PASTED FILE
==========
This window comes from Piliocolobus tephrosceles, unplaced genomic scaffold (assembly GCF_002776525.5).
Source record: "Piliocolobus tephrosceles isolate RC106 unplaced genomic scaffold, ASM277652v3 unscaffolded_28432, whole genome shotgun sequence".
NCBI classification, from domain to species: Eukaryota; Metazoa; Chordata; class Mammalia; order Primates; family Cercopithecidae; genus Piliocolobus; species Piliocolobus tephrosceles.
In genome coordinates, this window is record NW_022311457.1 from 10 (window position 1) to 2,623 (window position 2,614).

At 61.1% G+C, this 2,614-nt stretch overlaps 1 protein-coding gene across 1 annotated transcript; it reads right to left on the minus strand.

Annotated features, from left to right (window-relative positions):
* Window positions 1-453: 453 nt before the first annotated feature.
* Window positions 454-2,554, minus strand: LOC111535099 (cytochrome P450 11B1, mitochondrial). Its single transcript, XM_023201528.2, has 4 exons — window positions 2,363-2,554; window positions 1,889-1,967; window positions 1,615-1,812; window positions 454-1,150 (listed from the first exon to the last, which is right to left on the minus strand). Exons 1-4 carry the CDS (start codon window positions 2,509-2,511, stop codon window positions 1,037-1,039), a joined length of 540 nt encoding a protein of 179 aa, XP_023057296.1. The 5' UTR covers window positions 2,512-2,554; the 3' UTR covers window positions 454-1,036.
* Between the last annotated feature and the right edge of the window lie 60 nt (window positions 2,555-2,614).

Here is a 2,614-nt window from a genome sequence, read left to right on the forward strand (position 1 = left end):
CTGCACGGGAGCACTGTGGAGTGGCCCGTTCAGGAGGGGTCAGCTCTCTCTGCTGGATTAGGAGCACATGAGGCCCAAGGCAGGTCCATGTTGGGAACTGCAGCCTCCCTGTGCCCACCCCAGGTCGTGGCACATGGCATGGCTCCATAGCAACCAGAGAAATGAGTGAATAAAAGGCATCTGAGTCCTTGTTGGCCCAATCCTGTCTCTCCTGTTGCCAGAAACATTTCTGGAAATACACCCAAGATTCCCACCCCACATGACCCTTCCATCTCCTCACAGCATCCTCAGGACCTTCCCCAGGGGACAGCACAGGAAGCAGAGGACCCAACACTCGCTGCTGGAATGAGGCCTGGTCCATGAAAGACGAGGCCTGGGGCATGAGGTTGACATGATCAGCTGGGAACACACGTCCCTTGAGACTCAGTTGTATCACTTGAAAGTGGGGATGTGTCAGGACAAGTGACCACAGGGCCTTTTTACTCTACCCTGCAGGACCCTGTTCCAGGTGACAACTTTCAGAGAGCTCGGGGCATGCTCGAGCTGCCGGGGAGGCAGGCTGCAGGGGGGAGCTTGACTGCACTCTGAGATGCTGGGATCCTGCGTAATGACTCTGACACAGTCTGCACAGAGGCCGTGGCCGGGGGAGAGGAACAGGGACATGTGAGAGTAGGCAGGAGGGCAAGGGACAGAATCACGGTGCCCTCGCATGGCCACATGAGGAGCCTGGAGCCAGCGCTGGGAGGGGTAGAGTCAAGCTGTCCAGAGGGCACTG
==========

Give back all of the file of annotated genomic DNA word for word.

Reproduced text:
This window comes from Piliocolobus tephrosceles, unplaced genomic scaffold (assembly GCF_002776525.5).
Source record: "Piliocolobus tephrosceles isolate RC106 unplaced genomic scaffold, ASM277652v3 unscaffolded_28432, whole genome shotgun sequence".
NCBI classification, from domain to species: Eukaryota; Metazoa; Chordata; class Mammalia; order Primates; family Cercopithecidae; genus Piliocolobus; species Piliocolobus tephrosceles.
In genome coordinates, this window is record NW_022311457.1 from 10 (window position 1) to 2,623 (window position 2,614).

At 61.1% G+C, this 2,614-nt stretch overlaps 1 protein-coding gene across 1 annotated transcript; it reads right to left on the minus strand.

Annotated features, from left to right (window-relative positions):
* Window positions 1-453: 453 nt before the first annotated feature.
* Window positions 454-2,554, minus strand: LOC111535099 (cytochrome P450 11B1, mitochondrial). Its single transcript, XM_023201528.2, has 4 exons — window positions 2,363-2,554; window positions 1,889-1,967; window positions 1,615-1,812; window positions 454-1,150 (listed from the first exon to the last, which is right to left on the minus strand). Exons 1-4 carry the CDS (start codon window positions 2,509-2,511, stop codon window positions 1,037-1,039), a joined length of 540 nt encoding a protein of 179 aa, XP_023057296.1. The 5' UTR covers window positions 2,512-2,554; the 3' UTR covers window positions 454-1,036.
* Between the last annotated feature and the right edge of the window lie 60 nt (window positions 2,555-2,614).

Here is a 2,614-nt window from a genome sequence, read left to right on the forward strand (position 1 = left end):
CTGCACGGGAGCACTGTGGAGTGGCCCGTTCAGGAGGGGTCAGCTCTCTCTGCTGGATTAGGAGCACATGAGGCCCAAGGCAGGTCCATGTTGGGAACTGCAGCCTCCCTGTGCCCACCCCAGGTCGTGGCACATGGCATGGCTCCATAGCAACCAGAGAAATGAGTGAATAAAAGGCATCTGAGTCCTTGTTGGCCCAATCCTGTCTCTCCTGTTGCCAGAAACATTTCTGGAAATACACCCAAGATTCCCACCCCACATGACCCTTCCATCTCCTCACAGCATCCTCAGGACCTTCCCCAGGGGACAGCACAGGAAGCAGAGGACCCAACACTCGCTGCTGGAATGAGGCCTGGTCCATGAAAGACGAGGCCTGGGGCATGAGGTTGACATGATCAGCTGGGAACACACGTCCCTTGAGACTCAGTTGTATCACTTGAAAGTGGGGATGTGTCAGGACAAGTGACCACAGGGCCTTTTTACTCTACCCTGCAGGACCCTGTTCCAGGTGACAACTTTCAGAGAGCTCGGGGCATGCTCGAGCTGCCGGGGAGGCAGGCTGCAGGGGGGAGCTTGACTGCACTCTGAGATGCTGGGATCCTGCGTAATGACTCTGACACAGTCTGCACAGAGGCCGTGGCCGGGGGAGAGGAACAGGGACATGTGAGAGTAGGCAGGAGGGCAAGGGACAGAATCACGGTGCCCTCGCATGGCCACATGAGGAGCCTGGAGCCAGCGCTGGGAGGGGTAGAGTCAAGCTGTCCAGAGGGCACTG